During our most recent research study we once again found that a surprisingly large number (more than 50%) of the people aged 40+ still double-click on links and form buttons online.
This gives us a tiny glimpse into the vast proportions of novice users out there. These people are not stupid, they just have better things to do than learn that they have to treat links and buttons online differently from the documents and folders on their desktop.
When dealing with forms, this can actually be a real problem, since double-clicking the button will likely cause two identical posts to be made. The classic example of course being the e-commerce store, where the same order will be purchased (and billed) twice.
Of course, we can get around this problem rather easily. You can either disable the submit button immediately after it has been clicked, or you can code your back-end to ignore identical orders made within e.g. a 3 second timeframe. Do both if you want to be on the safe side.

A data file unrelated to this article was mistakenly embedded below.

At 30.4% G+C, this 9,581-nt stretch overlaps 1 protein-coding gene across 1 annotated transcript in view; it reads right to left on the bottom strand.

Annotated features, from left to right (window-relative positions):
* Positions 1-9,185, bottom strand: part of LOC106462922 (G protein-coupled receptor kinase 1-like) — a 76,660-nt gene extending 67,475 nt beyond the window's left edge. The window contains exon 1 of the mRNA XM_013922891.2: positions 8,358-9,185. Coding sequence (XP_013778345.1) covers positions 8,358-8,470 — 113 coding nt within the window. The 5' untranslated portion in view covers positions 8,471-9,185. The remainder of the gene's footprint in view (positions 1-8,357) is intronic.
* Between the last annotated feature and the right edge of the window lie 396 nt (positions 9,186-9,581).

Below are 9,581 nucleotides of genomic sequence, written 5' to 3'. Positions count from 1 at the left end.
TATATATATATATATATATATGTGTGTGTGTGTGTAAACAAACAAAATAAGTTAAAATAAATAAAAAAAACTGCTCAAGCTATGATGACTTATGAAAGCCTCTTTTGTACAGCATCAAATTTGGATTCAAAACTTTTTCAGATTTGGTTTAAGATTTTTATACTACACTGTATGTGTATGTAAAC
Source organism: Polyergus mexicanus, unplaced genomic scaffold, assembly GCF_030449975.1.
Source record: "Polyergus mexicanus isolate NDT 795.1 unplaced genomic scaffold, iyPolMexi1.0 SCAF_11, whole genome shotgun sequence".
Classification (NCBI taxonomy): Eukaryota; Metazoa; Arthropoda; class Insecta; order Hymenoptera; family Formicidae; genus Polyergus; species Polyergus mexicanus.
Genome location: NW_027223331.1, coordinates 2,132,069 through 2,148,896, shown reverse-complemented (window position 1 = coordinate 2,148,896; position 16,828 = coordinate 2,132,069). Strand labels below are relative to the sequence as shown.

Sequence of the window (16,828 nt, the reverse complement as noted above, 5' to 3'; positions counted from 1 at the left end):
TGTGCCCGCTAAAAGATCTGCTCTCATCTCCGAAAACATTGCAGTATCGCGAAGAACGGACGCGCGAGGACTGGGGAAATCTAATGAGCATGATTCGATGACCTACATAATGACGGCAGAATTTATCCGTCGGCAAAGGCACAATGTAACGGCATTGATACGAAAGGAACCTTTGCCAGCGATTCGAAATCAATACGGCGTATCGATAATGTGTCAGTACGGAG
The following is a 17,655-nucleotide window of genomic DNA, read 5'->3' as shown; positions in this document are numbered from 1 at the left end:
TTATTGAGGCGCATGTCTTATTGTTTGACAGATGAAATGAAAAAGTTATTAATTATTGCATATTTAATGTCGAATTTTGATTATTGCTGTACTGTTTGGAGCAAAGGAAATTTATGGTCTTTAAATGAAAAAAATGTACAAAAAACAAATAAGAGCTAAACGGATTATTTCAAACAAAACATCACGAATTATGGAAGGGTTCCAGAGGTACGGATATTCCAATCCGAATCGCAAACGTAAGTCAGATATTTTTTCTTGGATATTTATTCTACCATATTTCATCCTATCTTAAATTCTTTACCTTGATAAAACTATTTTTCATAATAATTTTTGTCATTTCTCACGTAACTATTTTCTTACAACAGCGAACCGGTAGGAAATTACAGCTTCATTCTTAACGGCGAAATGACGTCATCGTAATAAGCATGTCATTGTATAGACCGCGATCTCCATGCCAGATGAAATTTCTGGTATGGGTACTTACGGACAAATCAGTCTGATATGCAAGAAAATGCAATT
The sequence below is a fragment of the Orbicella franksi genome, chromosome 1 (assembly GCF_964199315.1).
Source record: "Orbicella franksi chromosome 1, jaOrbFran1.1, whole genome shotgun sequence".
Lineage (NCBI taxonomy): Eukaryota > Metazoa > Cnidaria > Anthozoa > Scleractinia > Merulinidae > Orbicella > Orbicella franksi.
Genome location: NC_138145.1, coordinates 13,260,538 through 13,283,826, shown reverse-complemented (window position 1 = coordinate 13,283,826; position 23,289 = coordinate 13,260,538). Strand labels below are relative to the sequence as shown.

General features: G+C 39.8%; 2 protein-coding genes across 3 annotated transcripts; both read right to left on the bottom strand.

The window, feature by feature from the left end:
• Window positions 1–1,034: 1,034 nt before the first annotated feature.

As it often is with usability, the technical solution is fairly straight-forward - it’s identifying the problem that’s difficult.
Thoughts? Have you identified similar problems?
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Curious — what was your sample size?
Thanks for your question – it’s a very relevant one of course!
This observation is based on 26 people of which 15 regularly double-clicked links and/or buttons during the test. They were all aged between 40-60.
Note: this data is from multiple studies, not just our most recent study (the one I refer to in the beginning of this post).
I’m really surprised to see some major e-commerce sites rely on only a text warning to keep users from double-clicking the submit button. I assume they haven’t coded the solution since the text says I’ll be billed twice if I click twice.
I know this post is old, but a solution is using a token per form. CSRF token is recommended.
I am a Front End Developer and I still click twice on submit sometimes because I am used to have a feedback on click.
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